An artificial urinary sphincter involves a simple surgical procedure to help relieve lingering incontinence in men following prostate cancer treatment. The procedure can be done on an outpatient basis or with an overnight hospital stay.
The artificial urinary sphincter is made of a silicone rubber material. The surgical process consists of a doctor placing a small balloon in the lower abdomen, an inflatable cuff around the urethra, and a pump in the scrotum. When the cuff accumulates fluid it compresses the urethra so that urine will not be released. Patients simply squeeze the pump a few times when they want to urinate. Once the pump is activated the fluid flows from the cuff to the balloon. All fluid will flow into the cuff after urination is completed.
Similar to most minor surgical procedures,
there is a slight risk of bleeding or infection. Some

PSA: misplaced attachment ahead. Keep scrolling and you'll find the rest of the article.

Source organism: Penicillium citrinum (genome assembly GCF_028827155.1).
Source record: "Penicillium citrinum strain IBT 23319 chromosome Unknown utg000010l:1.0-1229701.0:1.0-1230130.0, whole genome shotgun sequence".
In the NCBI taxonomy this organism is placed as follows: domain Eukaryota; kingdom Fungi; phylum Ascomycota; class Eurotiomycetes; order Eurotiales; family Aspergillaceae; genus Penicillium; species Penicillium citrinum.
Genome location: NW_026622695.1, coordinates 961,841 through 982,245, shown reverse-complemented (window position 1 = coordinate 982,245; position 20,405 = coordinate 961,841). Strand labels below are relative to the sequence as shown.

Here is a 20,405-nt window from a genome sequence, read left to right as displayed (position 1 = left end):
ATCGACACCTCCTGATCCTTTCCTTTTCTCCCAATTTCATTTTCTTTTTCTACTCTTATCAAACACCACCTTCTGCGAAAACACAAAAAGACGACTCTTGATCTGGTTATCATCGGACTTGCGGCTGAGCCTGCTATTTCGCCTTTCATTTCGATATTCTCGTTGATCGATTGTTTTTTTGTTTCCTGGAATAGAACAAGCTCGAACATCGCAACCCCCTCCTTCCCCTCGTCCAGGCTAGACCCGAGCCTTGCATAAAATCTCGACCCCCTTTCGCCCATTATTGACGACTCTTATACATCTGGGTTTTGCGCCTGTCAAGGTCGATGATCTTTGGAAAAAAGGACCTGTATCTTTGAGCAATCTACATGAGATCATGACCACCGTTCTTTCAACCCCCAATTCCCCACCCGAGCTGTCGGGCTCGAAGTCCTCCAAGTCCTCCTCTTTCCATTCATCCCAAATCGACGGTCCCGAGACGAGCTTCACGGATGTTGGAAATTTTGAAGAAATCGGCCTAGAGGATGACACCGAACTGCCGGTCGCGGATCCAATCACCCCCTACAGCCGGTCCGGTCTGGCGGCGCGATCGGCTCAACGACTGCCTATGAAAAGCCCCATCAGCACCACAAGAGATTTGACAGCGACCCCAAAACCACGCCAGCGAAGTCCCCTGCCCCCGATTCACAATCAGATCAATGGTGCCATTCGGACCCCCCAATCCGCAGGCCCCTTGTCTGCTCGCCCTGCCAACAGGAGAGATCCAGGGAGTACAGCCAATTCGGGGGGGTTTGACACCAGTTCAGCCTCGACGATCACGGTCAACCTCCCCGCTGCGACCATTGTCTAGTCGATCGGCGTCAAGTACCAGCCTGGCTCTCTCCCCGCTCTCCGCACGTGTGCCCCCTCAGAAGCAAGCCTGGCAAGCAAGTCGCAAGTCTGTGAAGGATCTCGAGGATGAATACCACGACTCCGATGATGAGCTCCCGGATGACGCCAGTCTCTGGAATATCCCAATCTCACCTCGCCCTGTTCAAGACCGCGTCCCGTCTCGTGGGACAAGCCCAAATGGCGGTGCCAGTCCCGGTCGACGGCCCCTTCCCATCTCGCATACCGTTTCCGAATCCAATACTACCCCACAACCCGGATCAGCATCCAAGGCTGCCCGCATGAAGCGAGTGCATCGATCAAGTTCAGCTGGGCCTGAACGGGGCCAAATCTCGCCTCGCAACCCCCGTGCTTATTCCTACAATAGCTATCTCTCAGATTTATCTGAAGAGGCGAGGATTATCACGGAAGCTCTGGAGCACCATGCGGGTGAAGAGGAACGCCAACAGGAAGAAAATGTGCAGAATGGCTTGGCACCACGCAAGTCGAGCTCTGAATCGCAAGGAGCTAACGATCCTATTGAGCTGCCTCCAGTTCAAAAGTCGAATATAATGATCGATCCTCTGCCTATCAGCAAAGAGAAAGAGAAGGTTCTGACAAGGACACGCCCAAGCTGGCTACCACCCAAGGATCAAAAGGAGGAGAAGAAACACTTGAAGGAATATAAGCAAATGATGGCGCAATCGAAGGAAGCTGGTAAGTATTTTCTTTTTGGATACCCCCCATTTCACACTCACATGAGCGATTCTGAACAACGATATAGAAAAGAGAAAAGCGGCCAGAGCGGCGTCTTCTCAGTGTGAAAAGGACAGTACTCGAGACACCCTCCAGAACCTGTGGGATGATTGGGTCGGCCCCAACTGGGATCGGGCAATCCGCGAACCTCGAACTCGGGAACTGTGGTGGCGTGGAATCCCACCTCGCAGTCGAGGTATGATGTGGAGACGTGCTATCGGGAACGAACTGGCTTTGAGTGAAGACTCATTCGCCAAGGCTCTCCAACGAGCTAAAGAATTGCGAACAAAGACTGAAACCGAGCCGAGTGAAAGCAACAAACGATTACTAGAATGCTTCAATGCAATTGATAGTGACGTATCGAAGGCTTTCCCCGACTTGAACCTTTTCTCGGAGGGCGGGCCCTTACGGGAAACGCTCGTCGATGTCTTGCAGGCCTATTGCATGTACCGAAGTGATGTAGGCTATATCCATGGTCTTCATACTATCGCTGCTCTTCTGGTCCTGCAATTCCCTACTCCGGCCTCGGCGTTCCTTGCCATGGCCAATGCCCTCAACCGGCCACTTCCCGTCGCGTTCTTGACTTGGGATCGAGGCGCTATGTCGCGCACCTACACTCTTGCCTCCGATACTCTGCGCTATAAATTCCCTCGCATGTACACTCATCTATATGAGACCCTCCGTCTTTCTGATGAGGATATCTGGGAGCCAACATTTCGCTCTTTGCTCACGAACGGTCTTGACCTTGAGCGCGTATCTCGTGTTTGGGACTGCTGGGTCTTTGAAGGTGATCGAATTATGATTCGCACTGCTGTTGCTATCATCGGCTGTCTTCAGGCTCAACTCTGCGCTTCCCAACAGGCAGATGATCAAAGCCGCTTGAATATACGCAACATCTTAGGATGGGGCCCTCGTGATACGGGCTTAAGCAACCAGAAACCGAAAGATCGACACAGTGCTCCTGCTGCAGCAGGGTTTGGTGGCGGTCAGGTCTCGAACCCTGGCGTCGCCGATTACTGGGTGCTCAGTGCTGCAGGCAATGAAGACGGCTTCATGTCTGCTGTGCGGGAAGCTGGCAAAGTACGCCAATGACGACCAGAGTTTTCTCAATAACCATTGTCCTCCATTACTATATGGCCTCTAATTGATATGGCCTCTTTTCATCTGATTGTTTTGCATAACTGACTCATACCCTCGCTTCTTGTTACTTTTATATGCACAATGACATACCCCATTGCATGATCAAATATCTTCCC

doctors have reported cases where patients have experienced
urinary retention and a malfunction or breakage of the
device. The artificial urinary sphincter is not suitable
for older men, for men who have undergone radiation
therapy, or for those who have vascular disease.
Artificial sphincter placement can be a very reliable treatment for men who have incontinence after prostate removal for cancer. This is a minimal risk surgery with a 90% success rate. Since complications have the potential to occur, this is a treatment technique that generally is reserved for people for whom all other treatment options have failed.